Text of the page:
Twitter terms defined: Social media site sparks new vocabulary

Riley Miller, Opinion Editor

Editor’s Note: Urban Dictionary, which is referenced in this article, is a publicly-edited ‘dictionary’ of slang terms. Definitions are used here for humor, and visitors to the Urban Dictionary site should be advised that not all material there is family-friendly.
Lately, Twitter has been the new thing. While Facebook had its own perks, it’s considered to be “in the hospital” by most and I think it’s safe to say that MySpace is long gone. However, a new social media site comes with new terms, jokes and ways to communicate.
Most tweeters can agree that this term is a little over-used. We’ve seen “That’s chill,” “She’s chill,” “Chill night” and more, many times on our newsfeeds. With so many people using ‘chill’ to describe everything and everyone, it really makes a lot of Twitter users question what it actually means. Besides the meaning not being completely defined, people wonder what special attraction ‘chill’ has over words such as ‘awesome’ or ‘cool.’
Urban Dictionary ( defines “chill” as “a chill person is not someone who is cool all of the time. An example of a chill person is someone who does whatever they feel like doing and not following crowds.” Synonyms include “cool,” “wicked” and “sweet.”
You Only Live Once. This phrase has many different meanings, depending on who you ask. Everyone uses this popular saying differently, some better than others. To some “YOLO-ers”, the acronym is an excuse to “live it up”, take risks or otherwise make bad decisions while they have the time. For others, it’s just the opposite — knowing they won’t live forever, so they try their best to be safe and make their only life last. For example, one individual could post, “I put my seatbelt on before I drive, #YOLO”, while another could post, “Driving 90 mph when the speed limit is 55 mph, #YOLO.”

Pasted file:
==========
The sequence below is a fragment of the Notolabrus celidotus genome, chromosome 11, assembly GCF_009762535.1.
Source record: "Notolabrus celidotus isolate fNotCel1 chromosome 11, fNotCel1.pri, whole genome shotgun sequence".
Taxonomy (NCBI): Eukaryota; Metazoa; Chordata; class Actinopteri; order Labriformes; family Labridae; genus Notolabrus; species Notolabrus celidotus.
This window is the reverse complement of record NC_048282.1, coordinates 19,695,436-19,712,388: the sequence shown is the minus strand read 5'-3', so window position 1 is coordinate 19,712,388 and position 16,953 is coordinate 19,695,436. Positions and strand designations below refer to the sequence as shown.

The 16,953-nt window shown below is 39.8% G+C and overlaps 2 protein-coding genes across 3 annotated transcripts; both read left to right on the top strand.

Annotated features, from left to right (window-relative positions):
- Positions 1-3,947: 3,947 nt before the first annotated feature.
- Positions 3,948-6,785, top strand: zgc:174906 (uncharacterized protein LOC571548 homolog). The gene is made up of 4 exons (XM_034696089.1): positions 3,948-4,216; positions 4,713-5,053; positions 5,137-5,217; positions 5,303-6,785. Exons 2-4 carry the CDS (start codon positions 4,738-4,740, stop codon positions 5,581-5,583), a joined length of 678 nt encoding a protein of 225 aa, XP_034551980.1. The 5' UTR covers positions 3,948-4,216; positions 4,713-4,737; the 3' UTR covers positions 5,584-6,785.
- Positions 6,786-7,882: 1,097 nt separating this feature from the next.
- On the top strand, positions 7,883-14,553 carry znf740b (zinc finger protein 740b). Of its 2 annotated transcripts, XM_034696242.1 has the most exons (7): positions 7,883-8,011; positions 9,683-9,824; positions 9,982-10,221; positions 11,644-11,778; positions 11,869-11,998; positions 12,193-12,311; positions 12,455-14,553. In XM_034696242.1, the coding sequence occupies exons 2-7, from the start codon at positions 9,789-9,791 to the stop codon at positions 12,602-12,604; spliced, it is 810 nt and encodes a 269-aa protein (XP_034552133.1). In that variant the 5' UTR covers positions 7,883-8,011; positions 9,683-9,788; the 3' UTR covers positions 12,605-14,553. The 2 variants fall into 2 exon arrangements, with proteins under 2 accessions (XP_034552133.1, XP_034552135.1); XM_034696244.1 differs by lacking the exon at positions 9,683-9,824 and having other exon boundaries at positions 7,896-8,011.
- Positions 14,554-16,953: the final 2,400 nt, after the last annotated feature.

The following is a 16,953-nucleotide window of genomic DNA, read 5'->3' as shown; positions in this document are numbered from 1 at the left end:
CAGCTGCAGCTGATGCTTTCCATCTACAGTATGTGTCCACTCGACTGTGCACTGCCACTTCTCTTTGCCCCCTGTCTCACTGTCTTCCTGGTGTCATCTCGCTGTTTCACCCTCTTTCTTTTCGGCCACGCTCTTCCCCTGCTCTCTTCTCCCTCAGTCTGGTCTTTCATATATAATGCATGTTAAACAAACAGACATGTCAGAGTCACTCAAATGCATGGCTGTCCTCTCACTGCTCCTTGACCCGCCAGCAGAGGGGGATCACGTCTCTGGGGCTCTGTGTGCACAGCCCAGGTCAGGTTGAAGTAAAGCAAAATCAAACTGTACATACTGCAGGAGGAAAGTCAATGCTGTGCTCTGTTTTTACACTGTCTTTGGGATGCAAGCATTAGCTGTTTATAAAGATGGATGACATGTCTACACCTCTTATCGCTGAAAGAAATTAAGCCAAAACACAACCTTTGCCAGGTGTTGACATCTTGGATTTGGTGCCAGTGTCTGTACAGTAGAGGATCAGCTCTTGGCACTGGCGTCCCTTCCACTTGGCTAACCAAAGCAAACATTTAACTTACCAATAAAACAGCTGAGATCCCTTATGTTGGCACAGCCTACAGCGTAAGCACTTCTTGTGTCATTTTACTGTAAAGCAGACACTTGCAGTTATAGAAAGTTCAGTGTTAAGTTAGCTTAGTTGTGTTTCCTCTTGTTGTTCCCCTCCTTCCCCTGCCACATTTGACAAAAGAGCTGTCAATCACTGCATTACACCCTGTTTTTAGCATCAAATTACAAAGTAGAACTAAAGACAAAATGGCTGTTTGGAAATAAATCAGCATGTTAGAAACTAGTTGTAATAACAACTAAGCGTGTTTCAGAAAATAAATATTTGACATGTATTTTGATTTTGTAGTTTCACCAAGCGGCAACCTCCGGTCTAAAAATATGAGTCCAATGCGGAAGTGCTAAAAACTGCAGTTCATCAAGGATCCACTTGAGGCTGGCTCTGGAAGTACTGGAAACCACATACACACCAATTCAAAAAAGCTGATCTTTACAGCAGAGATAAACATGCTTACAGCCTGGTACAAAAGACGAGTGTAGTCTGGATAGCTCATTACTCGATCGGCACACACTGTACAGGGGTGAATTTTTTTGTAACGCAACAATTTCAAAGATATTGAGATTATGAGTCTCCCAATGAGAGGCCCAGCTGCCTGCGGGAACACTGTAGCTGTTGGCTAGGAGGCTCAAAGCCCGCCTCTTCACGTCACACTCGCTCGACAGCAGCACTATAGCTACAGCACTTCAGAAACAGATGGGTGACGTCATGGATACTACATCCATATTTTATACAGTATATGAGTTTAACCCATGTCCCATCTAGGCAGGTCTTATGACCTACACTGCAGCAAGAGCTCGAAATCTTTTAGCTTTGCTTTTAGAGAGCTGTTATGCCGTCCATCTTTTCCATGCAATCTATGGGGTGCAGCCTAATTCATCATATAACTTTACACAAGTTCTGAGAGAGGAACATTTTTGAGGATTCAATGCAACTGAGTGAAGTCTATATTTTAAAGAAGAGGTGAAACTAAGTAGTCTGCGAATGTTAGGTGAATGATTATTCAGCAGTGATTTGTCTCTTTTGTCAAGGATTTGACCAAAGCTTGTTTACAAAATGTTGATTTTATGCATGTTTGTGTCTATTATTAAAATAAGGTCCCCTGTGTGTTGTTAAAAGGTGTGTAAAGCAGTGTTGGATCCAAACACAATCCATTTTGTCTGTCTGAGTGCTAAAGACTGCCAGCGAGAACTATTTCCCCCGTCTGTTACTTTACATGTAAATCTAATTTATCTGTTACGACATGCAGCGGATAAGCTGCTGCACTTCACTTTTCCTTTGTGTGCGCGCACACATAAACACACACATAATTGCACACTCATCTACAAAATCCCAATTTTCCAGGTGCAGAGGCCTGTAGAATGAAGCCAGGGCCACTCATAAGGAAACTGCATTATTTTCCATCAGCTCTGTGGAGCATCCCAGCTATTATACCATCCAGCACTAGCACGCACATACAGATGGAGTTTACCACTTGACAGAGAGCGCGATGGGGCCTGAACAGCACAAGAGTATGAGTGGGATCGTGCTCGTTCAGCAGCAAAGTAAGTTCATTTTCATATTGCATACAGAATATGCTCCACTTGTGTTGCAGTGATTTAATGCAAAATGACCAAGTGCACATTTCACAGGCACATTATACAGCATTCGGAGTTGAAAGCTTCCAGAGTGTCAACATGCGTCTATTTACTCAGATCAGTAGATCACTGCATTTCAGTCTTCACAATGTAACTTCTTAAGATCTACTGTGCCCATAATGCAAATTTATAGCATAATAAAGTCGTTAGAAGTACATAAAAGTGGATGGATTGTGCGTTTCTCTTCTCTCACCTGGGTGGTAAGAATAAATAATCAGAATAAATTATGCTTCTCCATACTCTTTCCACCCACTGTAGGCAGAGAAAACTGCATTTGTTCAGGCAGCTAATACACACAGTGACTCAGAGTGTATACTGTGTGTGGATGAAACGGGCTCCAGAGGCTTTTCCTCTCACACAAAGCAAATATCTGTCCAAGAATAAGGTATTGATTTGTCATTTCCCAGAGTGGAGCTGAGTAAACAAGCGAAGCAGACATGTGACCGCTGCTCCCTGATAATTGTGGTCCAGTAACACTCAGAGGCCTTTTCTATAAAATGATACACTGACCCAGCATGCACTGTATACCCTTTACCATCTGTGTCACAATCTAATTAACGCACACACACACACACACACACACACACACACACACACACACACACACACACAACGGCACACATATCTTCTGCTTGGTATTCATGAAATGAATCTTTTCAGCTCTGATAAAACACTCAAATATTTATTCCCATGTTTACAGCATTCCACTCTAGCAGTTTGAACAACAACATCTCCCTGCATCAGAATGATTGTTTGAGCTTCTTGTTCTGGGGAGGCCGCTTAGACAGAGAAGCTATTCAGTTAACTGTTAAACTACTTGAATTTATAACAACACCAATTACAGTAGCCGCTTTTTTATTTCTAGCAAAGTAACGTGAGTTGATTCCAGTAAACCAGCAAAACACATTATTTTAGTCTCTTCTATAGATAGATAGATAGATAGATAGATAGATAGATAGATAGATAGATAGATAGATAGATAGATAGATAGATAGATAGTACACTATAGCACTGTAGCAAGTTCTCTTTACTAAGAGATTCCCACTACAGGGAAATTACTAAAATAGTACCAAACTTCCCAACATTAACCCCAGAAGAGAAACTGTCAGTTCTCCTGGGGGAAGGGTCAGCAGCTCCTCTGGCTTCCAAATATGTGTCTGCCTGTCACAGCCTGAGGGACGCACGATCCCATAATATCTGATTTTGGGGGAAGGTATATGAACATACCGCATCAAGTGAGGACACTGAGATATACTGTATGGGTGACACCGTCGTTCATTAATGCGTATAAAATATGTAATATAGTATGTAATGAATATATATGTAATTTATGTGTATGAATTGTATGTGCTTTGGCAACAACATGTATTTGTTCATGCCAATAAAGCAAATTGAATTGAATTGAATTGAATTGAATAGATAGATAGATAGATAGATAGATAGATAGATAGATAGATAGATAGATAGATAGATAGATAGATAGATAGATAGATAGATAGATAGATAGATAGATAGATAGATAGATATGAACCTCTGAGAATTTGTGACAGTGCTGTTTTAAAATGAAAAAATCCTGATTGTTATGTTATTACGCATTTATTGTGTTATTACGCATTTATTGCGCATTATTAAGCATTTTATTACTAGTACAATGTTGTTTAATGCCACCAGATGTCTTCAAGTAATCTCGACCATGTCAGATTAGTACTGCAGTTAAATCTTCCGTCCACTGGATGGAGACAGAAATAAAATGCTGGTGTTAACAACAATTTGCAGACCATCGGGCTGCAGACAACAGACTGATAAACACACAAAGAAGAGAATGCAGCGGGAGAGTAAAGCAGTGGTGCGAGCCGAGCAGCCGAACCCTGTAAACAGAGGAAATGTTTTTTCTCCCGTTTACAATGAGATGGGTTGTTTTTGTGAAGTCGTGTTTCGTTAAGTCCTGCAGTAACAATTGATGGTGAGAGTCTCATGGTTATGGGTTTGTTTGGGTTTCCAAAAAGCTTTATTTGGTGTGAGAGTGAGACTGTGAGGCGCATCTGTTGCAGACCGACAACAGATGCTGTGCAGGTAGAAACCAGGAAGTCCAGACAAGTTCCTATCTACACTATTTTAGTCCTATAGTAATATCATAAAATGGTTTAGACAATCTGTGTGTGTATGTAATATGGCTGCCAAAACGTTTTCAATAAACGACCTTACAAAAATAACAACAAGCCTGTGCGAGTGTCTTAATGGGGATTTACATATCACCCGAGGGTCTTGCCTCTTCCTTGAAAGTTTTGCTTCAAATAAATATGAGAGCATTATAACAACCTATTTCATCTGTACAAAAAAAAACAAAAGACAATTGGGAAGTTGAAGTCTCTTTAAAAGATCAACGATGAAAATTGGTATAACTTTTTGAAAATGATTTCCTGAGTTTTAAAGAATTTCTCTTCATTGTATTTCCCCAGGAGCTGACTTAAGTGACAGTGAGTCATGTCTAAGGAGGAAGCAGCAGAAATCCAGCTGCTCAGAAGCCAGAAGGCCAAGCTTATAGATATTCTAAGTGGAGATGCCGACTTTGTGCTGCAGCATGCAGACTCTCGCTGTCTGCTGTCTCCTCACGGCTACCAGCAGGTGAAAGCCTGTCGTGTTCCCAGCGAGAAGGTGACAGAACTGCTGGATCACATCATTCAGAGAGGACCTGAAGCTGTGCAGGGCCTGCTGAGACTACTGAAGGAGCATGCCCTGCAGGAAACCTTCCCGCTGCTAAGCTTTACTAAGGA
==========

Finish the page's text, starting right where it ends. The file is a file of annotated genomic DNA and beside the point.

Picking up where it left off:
There really is no exact meaning for YOLO, considering how different the word’s two uses are. Urban Dictionary’s definitions for ‘YOLO’ include “‘Carpe diem’ for stupid people,” and “one of the most annoying abbreviations ever.”
Sorry Not Sorry
Twitter users typically “hashtag” this saying to signify that they’re sorry for not being sorry. For example, “Blue Valley High will always be the best school, #sorrynotsorry.” Some teenagers can take it too far, though. It is often seen hashtagged after certain put-downs or rude comments, being used the same way some people use ‘no offense’ to soften a verbal blow — it is even used as an excuse for teens to just be rude towards one another.
According to Urban Dictionary, “‘sorrynotsorry’ is a term used by someone usually unhappy with someone because they are thought to have done something wrong. They use this term as if to say “What I did wasn’t wrong so Sorry, I’m not sorry”. It is often “hashtagged” on the social networking website Twitter.”
Judgin’ You
A lot of times on a common Twitter news feed you’ll see a tweet or two like, “If you don’t watch Pretty Little Liars, I’m #judginyou.” In a situation like this one, it really just means the tweeter thinks you’re crazy for not watching a popular TV show that they love. Most of the time it’s not meant to be taken personally or that they’re actually judging you. Sometimes, though, when people add this after a negative comment, it just makes it seem a little bit worse.Twitter users actually use terms like these just to be obnoxious while others use them without even realizing they might come off as obnoxious.
As a regular tweeter myself, I have to admit that I catch myself using these cheesey terms every once and awhile jokingly. However, some users ‘hashtag’ these phrases more than your average tweeter, and have made a few of these terms part of their everyday vocabulary in real life as well as online.